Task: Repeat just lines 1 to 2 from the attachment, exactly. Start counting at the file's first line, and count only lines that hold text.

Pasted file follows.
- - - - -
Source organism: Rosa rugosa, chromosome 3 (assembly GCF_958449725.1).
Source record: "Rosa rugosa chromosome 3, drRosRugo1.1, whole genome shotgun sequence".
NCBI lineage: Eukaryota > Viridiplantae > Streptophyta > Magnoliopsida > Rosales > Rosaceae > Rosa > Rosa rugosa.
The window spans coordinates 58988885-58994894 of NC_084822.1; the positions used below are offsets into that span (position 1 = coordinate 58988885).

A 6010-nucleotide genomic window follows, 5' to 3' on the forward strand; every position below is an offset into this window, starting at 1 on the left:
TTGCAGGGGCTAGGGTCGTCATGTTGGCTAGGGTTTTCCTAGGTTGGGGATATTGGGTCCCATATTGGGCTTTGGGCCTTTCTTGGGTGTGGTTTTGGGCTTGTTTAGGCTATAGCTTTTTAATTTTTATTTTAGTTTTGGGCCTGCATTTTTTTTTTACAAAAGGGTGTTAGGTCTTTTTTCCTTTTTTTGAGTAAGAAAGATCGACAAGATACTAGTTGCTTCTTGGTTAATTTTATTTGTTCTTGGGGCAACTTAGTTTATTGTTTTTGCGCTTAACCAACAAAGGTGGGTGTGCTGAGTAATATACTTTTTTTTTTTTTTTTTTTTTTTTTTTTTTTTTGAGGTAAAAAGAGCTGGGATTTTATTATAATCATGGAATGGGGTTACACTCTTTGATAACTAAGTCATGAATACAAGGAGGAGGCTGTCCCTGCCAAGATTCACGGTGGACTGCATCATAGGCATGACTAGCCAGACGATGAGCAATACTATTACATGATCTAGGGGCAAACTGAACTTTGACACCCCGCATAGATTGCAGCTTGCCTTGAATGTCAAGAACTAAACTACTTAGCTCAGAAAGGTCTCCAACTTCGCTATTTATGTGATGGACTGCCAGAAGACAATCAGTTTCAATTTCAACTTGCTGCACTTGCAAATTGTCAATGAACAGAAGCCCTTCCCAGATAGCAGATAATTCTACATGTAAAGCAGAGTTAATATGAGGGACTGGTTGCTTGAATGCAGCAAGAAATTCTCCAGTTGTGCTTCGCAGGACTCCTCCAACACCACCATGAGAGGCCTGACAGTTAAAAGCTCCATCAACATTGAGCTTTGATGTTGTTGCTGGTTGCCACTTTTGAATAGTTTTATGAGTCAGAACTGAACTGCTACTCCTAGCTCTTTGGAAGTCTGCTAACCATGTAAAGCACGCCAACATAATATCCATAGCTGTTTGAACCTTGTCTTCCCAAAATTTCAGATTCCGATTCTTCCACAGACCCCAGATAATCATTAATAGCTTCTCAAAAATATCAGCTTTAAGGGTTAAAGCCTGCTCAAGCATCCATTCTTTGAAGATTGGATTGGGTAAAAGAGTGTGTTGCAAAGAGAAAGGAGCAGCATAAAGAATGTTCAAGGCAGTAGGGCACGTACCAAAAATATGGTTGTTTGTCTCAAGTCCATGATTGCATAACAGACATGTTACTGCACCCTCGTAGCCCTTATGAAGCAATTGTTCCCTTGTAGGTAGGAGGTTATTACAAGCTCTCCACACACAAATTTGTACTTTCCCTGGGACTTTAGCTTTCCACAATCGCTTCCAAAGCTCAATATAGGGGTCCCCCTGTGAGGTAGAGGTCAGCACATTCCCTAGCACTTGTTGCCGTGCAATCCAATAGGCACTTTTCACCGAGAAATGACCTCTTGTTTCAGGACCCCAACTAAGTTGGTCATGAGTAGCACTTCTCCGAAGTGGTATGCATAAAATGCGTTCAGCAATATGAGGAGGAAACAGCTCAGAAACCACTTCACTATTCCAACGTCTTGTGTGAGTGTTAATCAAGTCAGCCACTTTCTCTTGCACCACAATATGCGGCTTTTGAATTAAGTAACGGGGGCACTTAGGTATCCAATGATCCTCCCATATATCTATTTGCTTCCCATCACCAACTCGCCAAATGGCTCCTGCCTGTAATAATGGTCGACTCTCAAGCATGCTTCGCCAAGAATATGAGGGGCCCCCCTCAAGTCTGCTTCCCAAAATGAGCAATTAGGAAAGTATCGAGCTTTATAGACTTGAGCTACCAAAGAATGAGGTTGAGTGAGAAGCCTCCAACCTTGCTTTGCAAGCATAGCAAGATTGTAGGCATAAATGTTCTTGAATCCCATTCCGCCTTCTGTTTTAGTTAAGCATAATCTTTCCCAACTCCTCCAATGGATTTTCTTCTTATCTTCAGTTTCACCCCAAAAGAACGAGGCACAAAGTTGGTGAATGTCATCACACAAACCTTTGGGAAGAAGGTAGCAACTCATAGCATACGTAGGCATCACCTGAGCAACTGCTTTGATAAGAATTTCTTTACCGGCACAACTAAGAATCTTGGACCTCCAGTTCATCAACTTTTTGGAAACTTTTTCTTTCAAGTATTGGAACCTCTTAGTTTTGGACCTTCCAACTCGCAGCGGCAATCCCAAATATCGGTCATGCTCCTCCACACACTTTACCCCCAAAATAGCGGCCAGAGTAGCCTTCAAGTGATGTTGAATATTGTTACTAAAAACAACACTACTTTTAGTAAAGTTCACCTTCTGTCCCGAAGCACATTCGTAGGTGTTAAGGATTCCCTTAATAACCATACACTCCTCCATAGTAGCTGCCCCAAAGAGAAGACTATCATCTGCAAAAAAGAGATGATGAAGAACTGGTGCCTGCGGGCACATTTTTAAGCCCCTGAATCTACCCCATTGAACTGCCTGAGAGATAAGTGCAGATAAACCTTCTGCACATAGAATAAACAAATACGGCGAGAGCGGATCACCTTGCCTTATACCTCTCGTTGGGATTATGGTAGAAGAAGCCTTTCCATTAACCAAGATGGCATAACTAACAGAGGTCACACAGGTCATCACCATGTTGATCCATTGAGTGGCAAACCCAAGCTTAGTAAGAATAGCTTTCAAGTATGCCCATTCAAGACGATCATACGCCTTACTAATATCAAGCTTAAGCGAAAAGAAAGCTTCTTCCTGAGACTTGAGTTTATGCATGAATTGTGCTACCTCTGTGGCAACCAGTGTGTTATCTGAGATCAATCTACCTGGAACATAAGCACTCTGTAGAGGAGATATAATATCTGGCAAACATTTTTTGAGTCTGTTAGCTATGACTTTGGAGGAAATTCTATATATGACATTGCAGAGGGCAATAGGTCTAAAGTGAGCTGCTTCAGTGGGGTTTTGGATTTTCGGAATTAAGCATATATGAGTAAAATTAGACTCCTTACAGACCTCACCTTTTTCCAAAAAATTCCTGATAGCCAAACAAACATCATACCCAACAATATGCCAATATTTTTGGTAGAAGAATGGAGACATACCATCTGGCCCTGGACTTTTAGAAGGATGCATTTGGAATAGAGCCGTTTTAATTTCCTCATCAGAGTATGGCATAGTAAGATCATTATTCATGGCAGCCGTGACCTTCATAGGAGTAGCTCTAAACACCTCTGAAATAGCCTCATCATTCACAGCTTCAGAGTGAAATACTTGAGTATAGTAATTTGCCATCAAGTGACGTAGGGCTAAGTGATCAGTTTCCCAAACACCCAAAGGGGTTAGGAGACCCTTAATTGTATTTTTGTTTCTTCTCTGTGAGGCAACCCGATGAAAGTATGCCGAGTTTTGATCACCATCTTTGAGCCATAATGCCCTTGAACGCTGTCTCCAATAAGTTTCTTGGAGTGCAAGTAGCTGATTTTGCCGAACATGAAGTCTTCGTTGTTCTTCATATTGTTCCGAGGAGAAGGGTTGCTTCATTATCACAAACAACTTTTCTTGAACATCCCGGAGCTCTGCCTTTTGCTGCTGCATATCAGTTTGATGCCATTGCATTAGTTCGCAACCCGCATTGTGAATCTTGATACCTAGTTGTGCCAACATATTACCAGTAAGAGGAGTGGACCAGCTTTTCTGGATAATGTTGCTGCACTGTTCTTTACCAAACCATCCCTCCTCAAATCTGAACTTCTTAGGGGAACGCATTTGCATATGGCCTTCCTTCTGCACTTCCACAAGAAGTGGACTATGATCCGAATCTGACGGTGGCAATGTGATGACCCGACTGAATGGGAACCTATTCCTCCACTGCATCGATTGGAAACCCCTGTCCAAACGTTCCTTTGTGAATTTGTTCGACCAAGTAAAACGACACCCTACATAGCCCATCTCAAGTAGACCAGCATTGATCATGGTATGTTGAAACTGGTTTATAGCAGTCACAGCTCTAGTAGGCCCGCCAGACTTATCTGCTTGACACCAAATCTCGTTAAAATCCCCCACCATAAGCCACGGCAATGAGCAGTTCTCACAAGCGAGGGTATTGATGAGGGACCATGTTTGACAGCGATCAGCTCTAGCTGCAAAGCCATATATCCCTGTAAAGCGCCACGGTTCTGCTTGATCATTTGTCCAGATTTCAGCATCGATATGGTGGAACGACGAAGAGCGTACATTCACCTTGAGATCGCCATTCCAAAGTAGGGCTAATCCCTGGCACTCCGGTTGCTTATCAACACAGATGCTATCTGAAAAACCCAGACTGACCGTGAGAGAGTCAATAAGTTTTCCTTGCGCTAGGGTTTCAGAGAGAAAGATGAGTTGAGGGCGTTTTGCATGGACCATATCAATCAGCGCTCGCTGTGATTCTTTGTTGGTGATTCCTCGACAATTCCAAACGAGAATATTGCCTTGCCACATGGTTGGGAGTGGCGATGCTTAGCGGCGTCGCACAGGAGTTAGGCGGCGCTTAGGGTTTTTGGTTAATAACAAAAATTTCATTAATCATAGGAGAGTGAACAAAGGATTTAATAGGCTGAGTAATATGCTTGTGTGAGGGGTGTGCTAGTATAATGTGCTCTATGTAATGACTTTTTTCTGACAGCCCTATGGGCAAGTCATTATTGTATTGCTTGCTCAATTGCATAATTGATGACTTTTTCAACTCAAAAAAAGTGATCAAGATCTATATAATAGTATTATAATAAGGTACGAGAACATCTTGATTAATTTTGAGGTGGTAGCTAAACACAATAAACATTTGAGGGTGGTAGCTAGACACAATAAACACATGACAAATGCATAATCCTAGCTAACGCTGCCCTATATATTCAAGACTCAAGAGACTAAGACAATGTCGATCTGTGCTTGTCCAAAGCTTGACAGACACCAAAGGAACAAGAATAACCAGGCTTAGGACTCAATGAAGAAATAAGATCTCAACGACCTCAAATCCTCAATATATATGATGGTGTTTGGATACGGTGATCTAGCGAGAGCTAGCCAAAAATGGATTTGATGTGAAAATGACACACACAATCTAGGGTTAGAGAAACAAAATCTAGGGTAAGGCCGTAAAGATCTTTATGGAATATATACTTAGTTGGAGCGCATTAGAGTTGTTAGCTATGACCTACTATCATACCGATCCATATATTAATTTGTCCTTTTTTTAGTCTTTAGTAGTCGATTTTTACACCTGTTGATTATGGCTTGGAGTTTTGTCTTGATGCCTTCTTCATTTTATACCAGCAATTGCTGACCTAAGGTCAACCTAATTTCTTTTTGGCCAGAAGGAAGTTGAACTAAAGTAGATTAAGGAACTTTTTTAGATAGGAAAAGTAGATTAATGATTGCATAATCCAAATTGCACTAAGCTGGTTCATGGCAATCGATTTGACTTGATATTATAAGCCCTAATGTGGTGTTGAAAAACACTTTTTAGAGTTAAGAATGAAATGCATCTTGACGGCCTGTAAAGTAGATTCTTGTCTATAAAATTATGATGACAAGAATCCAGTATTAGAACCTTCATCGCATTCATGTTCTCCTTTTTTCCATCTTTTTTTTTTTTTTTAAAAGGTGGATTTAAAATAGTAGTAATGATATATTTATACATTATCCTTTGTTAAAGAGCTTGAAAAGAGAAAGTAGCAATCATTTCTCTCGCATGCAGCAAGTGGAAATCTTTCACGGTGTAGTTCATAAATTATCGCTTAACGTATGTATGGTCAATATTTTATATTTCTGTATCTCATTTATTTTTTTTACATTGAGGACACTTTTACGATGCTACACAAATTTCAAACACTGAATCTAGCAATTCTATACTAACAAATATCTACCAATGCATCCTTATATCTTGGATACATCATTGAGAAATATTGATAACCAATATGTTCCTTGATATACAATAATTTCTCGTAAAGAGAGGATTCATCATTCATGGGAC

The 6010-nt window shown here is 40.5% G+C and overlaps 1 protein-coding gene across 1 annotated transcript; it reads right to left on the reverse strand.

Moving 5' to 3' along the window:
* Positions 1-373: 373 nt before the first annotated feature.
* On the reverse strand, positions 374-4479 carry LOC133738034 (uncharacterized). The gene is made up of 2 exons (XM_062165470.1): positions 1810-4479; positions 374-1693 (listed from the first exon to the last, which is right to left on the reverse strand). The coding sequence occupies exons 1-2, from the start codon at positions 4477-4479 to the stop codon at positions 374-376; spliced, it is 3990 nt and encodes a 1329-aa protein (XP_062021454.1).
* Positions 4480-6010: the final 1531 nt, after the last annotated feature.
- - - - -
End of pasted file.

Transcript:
Source organism: Rosa rugosa, chromosome 3 (assembly GCF_958449725.1).
Source record: "Rosa rugosa chromosome 3, drRosRugo1.1, whole genome shotgun sequence".